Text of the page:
Lost Packets: Networking news and trivia

Speedy drive-thru makes fast food faster

In order to speed up the drive-thru experience, fast food chains like McDonald’s Corp. are experimenting at some stores with the use of a central call centre to take drive-thru orders. The reason behind this plan is to ensure order accuracy and help in areas where employees have limited English skills. Technology is also playing a role in speeding up the drive-thru process through the use of digital menus, touch-screen computers for order-taking and confirmation screens that display orders back to customers, so corrections can be made before pulling up to the window. Some chains are using a computer system that tells managers how much food they need to prepare by counting the vehicles in line. The intent is to cut down waste from leftovers.

GPS puts car chases on the back burner

The car chase captial of the world has gone high tech to end these dangerous pursuits. The Los Angeles police department will be using adhesive darts with a global positioning system (GPS) that are fired at fleeing cars. Once fired from a patrol car, the GPS dart, resembling a golf ball, is designed to stick to the fleeing vehicle, allowing police to back off from the chase. The technology, called the StarChase system, would allow police to narrow in on a car’s location instead of police pursuing it at 80 miles an hour. In the past, critics have questioned the point of police pursuits, as they can often endanger the lives of bystanders and officers.

Meet your new receptionist — Hello Kitty

Need temporary help on your company’s reception desk? For about US$430 a month you can hire Hello Kitty Robo, a robotic receptionist. She can sense the presence of visitors, welcome them and can hold simple conversations, but she can’t fetch a cup of coffee. Developed by Business Design Laboratory Co. Ltd., Hello Kitty Robo can also express various feelings by either moving her head or arms. As well, depending on the content of conversations, her whiskers can express emotions such as joy, sorrow and delight by flickering in different colours. Hello Kitty Robo joins a long line of other service robots such as Ifbot, an elderly-care robot that chats and poses riddles to train the brain and help avoid dementia. It also quizzes people about their health. On average it would cost about US$2,500 a month for a human to do this type of work.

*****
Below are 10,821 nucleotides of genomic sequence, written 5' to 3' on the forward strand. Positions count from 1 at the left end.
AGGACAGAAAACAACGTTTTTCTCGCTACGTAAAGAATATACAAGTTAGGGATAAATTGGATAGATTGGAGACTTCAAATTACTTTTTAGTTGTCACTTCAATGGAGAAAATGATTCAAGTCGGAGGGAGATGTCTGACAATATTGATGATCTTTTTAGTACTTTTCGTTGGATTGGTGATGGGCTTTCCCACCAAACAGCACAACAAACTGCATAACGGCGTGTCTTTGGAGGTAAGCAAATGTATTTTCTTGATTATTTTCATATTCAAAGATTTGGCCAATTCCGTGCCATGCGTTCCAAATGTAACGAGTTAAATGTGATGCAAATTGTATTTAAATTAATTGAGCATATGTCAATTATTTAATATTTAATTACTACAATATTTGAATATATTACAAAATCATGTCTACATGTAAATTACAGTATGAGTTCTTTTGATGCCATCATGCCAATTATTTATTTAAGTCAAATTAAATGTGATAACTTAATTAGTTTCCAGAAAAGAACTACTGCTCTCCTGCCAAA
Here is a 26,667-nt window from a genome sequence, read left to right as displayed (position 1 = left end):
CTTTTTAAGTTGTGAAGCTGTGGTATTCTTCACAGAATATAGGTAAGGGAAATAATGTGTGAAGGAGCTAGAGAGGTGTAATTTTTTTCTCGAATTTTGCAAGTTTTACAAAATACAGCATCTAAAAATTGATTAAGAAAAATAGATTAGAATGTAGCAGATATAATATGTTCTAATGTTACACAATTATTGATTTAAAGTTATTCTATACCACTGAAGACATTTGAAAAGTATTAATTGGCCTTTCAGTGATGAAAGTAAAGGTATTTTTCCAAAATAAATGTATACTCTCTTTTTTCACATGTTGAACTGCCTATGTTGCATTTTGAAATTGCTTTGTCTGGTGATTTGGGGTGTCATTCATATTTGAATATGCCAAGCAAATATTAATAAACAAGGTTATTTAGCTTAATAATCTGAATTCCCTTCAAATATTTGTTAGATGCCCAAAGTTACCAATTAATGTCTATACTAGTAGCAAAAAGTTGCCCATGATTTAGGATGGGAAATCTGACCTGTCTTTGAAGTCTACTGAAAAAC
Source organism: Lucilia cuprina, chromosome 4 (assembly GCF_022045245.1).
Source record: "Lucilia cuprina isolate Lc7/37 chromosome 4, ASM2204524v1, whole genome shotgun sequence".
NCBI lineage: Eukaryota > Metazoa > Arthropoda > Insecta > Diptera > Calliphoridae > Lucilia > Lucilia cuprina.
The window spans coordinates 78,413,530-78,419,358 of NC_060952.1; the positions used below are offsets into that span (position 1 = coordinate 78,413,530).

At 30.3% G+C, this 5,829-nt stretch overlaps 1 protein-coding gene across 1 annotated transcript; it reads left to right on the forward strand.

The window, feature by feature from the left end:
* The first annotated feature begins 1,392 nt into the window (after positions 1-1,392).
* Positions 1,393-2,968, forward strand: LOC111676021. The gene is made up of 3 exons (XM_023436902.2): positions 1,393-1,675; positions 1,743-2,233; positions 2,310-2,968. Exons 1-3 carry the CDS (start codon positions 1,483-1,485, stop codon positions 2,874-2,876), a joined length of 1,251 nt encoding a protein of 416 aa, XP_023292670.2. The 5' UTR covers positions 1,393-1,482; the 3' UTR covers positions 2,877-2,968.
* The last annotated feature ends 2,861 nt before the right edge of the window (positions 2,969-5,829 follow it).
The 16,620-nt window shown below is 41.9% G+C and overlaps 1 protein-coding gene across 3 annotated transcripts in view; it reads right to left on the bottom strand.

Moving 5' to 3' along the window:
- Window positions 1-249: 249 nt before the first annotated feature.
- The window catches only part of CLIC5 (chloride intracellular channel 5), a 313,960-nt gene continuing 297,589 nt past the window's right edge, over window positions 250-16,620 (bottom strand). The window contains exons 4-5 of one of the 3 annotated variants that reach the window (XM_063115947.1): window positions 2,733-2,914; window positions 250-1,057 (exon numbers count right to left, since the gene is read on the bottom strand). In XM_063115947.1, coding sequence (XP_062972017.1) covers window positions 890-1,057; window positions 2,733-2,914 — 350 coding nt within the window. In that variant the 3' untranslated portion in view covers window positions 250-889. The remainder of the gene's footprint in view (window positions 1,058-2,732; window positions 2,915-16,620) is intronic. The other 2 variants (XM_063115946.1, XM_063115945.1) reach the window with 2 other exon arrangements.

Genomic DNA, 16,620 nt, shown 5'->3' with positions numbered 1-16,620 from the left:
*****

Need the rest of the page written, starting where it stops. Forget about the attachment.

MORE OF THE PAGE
Cell phones sing to soapy tunes

CBS television network is developing a soap opera, titled “Hey, It’s Me,” that will be exclusive to cell phones. Called mobisoaps, these daily three- to five-minute broadcasts will have their own dedicated cast, writers and production staff. The soap is CBS’s attempt to move into the wireless communications space and meet increased demand in creating video content for mobile phones. CBS isn’t the first broadcast network to offer mobisoaps. Fox created one-minute episodes based on the series “24” called “24: Conspiracy.” These episodes were available on Verizon’s high-speed wireless network. CBS also has a content deal with Verizon Wireless’s Vcast to provide clips from shows like “CSI” and “Letterman” for cell phones.

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